The U.S. Cities SDG Index, developed by the United Nations Sustainable Development Solutions Network (SDSN), serves as an advocacy tool that, through media pick-up and city-level dissemination, is intended to motivate the U.S. federal government to examine and track the status of sustainable development across its cities and Metropolitan Statistical Areas. The Index ranks 100 of the most populous U.S. Metropolitan Statistical Areas (MSA), as the geographic entities defined by federal government, and it takes into account indicators related to 16 out of 17 sustainable development goals (with the exception of Goal 14) that quantify information on health, economic stability, social justice and equalityThe methodology of the index follows four steps:
The report places the city of San Jose (California) to the top spot of this year’s ranking, having achieved about 61 percent of the SDGs and Provo-Orem (Utah) secures the second place, with an index score of 58.05 percent. It is followed by Seattle-Tacoma-Bellevue (Washington) and San Francisco-Oakland-Hayward (also in California). According to this index, the worst-performing urban areas were Baton Rouge (Louisiana), Cleveland-Elyria (Ohio) and Detroit (Michigan).
Top ranked San Jose is also one of the three pilot cities, together with Baltimore and New York City, where the USA Sustainable Cities Initiative (USA-SCI) is being implemented.
The initiative strives to help cities across the United States implementing the Sustainable Development Goals. Led by SDSN, it brings together academic institutions, like universities, and key stakeholders which, through a collaborative effort, support municipal leaders in identifying appropriate indicators and in designing robust monitoring frameworks for the SDGs as a way of developing SDG-based city-level development strategies that could serve as a model for cities worldwide.
t also explores ways to share data across departments — and with the public — and to cross check it with non-governmental data. The ultimate goal is to provide a blueprint for subnational monitoring of the Global Goals.
A closer look to the initiative
San José, California
The city is an example of how the SDGs localization goes beyond the establishment of strategies and plans (see for instance its Environmental Sustainability Plan and Smart City Vision) and it requires the direct engagement of everyone across neighborhood communities. Based on the understanding that individuals need to understand and have the power to have a personal impact on the SDGs implementation process, the city wants to empower its citizens. For instance, through the SDGs dashboard created by the Stanford University via interim solution, a series of geospatial and census-based datasets are used to better understand the current status of SDG implementation across its territory. This tool is part of the initiative “Data tools for the California Bay area: actionable intelligence for cities to support SDGs achievement” that uses available data at various levels of disaggregation, from the block level up to the metropolitan region in order to develop an actionable intelligence system at the city level to achieve the SDGs. (Click here for San Jose’s report.)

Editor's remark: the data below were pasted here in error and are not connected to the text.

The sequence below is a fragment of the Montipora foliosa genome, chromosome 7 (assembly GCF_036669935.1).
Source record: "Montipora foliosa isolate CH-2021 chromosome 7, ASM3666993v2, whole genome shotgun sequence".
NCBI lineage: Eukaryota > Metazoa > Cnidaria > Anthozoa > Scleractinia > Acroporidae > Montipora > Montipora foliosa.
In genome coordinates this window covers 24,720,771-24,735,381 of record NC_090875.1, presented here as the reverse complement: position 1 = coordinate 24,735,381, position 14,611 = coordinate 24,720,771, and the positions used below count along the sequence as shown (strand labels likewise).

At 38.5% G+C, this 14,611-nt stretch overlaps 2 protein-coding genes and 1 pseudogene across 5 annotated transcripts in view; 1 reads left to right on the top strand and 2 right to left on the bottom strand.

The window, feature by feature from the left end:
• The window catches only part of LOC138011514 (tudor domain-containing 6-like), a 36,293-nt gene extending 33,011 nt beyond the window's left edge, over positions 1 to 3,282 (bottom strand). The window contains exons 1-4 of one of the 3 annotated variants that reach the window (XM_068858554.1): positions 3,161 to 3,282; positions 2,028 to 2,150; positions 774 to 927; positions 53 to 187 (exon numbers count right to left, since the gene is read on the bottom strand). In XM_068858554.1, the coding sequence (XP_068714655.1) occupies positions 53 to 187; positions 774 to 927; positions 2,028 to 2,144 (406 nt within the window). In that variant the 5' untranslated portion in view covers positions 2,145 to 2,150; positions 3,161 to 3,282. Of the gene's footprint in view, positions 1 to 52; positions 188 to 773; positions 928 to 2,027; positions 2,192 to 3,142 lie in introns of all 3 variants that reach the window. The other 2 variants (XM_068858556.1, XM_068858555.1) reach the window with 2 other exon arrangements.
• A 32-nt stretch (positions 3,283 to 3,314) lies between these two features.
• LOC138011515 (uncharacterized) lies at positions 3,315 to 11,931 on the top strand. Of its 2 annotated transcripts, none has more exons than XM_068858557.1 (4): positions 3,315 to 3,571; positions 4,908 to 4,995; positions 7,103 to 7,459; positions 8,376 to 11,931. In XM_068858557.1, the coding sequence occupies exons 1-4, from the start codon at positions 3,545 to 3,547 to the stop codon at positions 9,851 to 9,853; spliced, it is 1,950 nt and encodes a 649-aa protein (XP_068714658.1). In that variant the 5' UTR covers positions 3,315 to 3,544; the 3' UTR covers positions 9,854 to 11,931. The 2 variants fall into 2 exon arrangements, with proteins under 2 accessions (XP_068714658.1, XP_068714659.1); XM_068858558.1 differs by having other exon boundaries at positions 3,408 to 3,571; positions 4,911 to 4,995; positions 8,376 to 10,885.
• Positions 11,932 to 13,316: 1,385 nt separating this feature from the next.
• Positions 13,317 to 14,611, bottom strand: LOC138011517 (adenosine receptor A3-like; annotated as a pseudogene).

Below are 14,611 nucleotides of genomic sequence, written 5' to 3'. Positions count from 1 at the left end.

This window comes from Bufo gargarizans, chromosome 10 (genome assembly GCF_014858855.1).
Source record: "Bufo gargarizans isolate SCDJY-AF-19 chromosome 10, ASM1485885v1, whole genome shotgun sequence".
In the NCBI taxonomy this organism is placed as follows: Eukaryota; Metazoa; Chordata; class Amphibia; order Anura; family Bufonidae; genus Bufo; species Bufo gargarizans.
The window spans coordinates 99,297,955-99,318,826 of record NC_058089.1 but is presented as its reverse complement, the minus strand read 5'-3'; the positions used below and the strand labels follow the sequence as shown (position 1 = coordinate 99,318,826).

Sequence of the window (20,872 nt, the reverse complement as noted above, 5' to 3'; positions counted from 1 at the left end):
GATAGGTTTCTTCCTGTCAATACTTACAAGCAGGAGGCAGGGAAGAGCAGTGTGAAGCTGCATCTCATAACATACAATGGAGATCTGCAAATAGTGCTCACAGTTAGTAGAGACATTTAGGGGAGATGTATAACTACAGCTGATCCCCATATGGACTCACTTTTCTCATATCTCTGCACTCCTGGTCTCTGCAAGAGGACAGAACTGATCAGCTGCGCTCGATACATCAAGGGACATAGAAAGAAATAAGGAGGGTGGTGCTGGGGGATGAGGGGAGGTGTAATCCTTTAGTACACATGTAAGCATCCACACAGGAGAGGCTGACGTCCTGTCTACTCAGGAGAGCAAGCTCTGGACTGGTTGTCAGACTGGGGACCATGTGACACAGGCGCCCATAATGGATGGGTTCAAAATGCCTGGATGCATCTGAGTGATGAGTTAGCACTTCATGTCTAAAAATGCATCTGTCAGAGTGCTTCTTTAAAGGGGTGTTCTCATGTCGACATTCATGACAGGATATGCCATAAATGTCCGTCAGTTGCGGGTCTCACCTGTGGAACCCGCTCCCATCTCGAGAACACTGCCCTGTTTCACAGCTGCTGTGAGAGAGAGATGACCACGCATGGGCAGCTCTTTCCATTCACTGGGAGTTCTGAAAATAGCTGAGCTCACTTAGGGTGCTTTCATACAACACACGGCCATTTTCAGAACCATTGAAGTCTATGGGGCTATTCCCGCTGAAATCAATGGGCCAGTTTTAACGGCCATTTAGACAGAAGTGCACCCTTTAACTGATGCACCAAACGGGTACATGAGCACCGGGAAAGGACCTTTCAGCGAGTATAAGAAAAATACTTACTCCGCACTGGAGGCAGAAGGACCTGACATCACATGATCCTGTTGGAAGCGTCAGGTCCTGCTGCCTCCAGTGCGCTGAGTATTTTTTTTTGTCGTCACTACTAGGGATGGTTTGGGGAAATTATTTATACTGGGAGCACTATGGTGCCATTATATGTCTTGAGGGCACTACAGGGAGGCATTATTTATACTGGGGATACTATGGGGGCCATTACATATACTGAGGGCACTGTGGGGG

New York, New York
New York has elaborated the OneNYC; plan for a strong and just city. Developed with locally-focused goals and initiatives that join economic and environmental sustainability with social inclusion, it aims to align the city plan with the SDGs. In this context, already in 2015, the city launched the initiative “Global Vision / Urban Action. A city with global goals”. Now, in partnership with Columbia University and SDSN, New York City officials have also started to examine further how to complement the initiatives included in OneNYC with additional activities that can contribute to the implementation and monitoring of the sustainable development agenda.
In Baltimore (check here the city´s report) in order to develop citywide targets and strategies to achieve the SDGs, the Baltimore Neighborhood Indicators Alliance and the College of Public Affairs at the University of Baltimore conducted a range of consultative meetings that led to the adoption of a “listening-to-the-listening” approach to ensure inclusive engagement and non-duplication of effort and resources.
To conclude, through these three examples, the U.S Cities SDG index highlight that the SDGs are offered as a set of integrated objectives that can facilitate the definition of a more sustainable vision of urban development, one that provides equal opportunities to all inhabitants, promotes healthy living environments with access to green spaces, and is resilient in the face of everyday disasters and climate risk.
For more information about the localization of the SDGs through the USA-SCI: http://unsdsn.org/what-we-do/solution-initiatives/usa-sustainable-cities-initiative-usa-sci
 For a detailed list of indicators, definitions, calculation methodology and their source, please see Annex C: Sources and Definitions of the index document available in: http://www.localizingthesdgs.org/library/view/372